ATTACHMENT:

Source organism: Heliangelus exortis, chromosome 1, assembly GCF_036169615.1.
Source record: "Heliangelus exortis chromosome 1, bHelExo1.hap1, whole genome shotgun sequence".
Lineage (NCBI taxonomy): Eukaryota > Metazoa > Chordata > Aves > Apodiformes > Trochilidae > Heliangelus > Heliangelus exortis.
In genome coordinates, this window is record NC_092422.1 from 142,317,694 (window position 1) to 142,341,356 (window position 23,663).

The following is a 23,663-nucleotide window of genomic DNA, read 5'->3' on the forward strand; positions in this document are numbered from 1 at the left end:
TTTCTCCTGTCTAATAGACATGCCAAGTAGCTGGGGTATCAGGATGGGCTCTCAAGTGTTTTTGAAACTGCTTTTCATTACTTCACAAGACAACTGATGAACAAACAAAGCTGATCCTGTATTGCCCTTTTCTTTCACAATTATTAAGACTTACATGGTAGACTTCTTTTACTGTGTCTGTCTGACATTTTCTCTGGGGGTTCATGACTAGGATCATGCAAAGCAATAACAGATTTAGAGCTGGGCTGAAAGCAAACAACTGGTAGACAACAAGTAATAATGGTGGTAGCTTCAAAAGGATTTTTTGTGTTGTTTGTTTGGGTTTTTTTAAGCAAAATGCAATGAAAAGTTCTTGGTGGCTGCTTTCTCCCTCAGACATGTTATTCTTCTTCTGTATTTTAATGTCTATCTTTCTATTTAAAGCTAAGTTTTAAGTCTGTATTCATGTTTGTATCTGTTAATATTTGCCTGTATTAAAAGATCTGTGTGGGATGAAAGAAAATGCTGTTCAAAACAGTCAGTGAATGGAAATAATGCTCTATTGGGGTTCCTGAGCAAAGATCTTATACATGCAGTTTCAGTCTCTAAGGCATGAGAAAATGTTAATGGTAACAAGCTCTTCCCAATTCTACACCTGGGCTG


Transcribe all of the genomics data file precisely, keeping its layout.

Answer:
Source organism: Heliangelus exortis, chromosome 1, assembly GCF_036169615.1.
Source record: "Heliangelus exortis chromosome 1, bHelExo1.hap1, whole genome shotgun sequence".
Lineage (NCBI taxonomy): Eukaryota > Metazoa > Chordata > Aves > Apodiformes > Trochilidae > Heliangelus > Heliangelus exortis.
In genome coordinates, this window is record NC_092422.1 from 142,317,694 (window position 1) to 142,341,356 (window position 23,663).

The following is a 23,663-nucleotide window of genomic DNA, read 5'->3' on the forward strand; positions in this document are numbered from 1 at the left end:
TTTCTCCTGTCTAATAGACATGCCAAGTAGCTGGGGTATCAGGATGGGCTCTCAAGTGTTTTTGAAACTGCTTTTCATTACTTCACAAGACAACTGATGAACAAACAAAGCTGATCCTGTATTGCCCTTTTCTTTCACAATTATTAAGACTTACATGGTAGACTTCTTTTACTGTGTCTGTCTGACATTTTCTCTGGGGGTTCATGACTAGGATCATGCAAAGCAATAACAGATTTAGAGCTGGGCTGAAAGCAAACAACTGGTAGACAACAAGTAATAATGGTGGTAGCTTCAAAAGGATTTTTTGTGTTGTTTGTTTGGGTTTTTTTAAGCAAAATGCAATGAAAAGTTCTTGGTGGCTGCTTTCTCCCTCAGACATGTTATTCTTCTTCTGTATTTTAATGTCTATCTTTCTATTTAAAGCTAAGTTTTAAGTCTGTATTCATGTTTGTATCTGTTAATATTTGCCTGTATTAAAAGATCTGTGTGGGATGAAAGAAAATGCTGTTCAAAACAGTCAGTGAATGGAAATAATGCTCTATTGGGGTTCCTGAGCAAAGATCTTATACATGCAGTTTCAGTCTCTAAGGCATGAGAAAATGTTAATGGTAACAAGCTCTTCCCAATTCTACACCTGGGCTG